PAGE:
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Unformatted text preview: tional and
domestic crises, the form of parliamentary democracy that had gradually
evolved in Japan from the mid-Meiji period disintegrated rapidly before
the rise of the military, who succeeded in establishing an oppressive
police state by the late 1930s.
The fascists in Europe were inspired by “heroic leaders”—Hitler and
Mussolini—and came to power through mass party movements that intruded themselves into the political systems from the outside. Japan, on
the other hand, had no Hitler or Mussolini, and the military advanced
to power not by organizing mass support for an attack on the government but simply by replacing the parliamentarians (that is, the political
parties) as the dominant elite in the national polity. The myriad ultranationalist groups that engaged in political violence during the early and
middle 1930s acted mostly in secret without popular backing and were
more of a symptom than a cause of the military’s rise.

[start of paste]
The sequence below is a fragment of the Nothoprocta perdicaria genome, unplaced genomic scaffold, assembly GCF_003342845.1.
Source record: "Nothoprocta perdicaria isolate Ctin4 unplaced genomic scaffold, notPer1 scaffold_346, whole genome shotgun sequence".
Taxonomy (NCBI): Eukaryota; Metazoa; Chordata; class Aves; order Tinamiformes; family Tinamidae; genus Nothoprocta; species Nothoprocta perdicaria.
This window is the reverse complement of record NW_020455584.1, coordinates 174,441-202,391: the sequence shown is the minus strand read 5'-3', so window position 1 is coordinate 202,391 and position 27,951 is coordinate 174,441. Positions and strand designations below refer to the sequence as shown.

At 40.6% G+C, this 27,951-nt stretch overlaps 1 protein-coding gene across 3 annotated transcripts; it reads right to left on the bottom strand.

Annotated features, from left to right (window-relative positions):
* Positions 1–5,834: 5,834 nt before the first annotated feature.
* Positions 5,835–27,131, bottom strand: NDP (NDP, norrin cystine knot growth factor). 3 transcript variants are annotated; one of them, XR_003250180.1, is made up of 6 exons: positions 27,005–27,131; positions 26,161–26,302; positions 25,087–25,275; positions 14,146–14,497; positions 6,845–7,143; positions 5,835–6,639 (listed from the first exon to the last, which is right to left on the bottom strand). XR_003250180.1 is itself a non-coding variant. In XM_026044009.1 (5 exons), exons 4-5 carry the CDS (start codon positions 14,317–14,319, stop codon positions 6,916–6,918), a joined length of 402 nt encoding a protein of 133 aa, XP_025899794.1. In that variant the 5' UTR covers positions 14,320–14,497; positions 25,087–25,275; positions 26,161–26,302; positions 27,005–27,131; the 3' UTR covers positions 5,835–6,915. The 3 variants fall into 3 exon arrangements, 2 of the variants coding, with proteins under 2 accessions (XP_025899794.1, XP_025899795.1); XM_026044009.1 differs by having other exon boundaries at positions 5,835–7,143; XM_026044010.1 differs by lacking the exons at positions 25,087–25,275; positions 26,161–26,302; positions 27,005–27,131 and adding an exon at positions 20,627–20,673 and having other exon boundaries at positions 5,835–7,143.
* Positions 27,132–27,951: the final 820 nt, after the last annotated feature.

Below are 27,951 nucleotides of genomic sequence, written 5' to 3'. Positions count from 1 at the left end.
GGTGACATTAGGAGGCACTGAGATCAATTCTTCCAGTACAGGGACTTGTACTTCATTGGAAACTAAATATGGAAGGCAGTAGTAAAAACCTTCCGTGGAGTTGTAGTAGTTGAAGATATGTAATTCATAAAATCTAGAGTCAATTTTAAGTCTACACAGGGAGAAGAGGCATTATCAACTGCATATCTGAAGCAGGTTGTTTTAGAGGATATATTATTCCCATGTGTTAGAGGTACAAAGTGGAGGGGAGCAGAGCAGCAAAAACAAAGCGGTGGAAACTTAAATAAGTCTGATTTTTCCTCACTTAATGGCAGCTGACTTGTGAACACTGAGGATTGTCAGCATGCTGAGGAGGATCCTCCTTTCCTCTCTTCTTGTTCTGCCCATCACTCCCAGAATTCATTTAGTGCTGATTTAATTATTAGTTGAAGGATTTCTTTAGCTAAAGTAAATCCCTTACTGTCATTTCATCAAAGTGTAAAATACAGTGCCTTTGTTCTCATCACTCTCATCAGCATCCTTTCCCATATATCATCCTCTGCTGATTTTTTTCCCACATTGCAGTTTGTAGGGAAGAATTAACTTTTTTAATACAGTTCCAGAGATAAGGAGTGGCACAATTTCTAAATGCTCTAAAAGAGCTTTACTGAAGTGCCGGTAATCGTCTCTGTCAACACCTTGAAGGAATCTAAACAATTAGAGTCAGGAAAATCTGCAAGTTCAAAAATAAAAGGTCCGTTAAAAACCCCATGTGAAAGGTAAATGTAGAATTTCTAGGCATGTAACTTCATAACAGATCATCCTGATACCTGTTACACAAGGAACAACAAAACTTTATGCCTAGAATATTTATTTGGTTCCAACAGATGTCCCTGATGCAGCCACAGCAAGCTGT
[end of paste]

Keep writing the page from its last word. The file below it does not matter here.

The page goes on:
In intellectual and emotional terms, the military came increasingly to
be viewed as the highest repository of the traditional Japanese spirit that
was the sole hope for unifying the nation to act in a time of dire emergency. The enemy that had led the people astray was identified as those
sociopolitical doctrines and ideologies that had been introduced to Japan
from the West during the preceding half-century or so along with the
material tools of modernization. Such identification was made part of a
newly articulated interpretation of the orthodox creed of state (kokutai)
in a tract published in 1937 entitled Kokutai no Hongi or The Fundamental
Principles of Our National Polity:
. . . it can be said that both in the Occident and in our country the deadlock
of individualism has led alike to a season of ideological and social confusion
and crisis. We shall leave aside for a while the question of finding a way out of
the present deadlock, for, as far as it concerns our country, we must return to
the standpoint peculiar to our country, clarify our immortal national entity,
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This note was uploaded on 02/08/2013 for the course ANTH 142 taught by Professor Hans during the Spring '13 term at UBC.
- Spring '13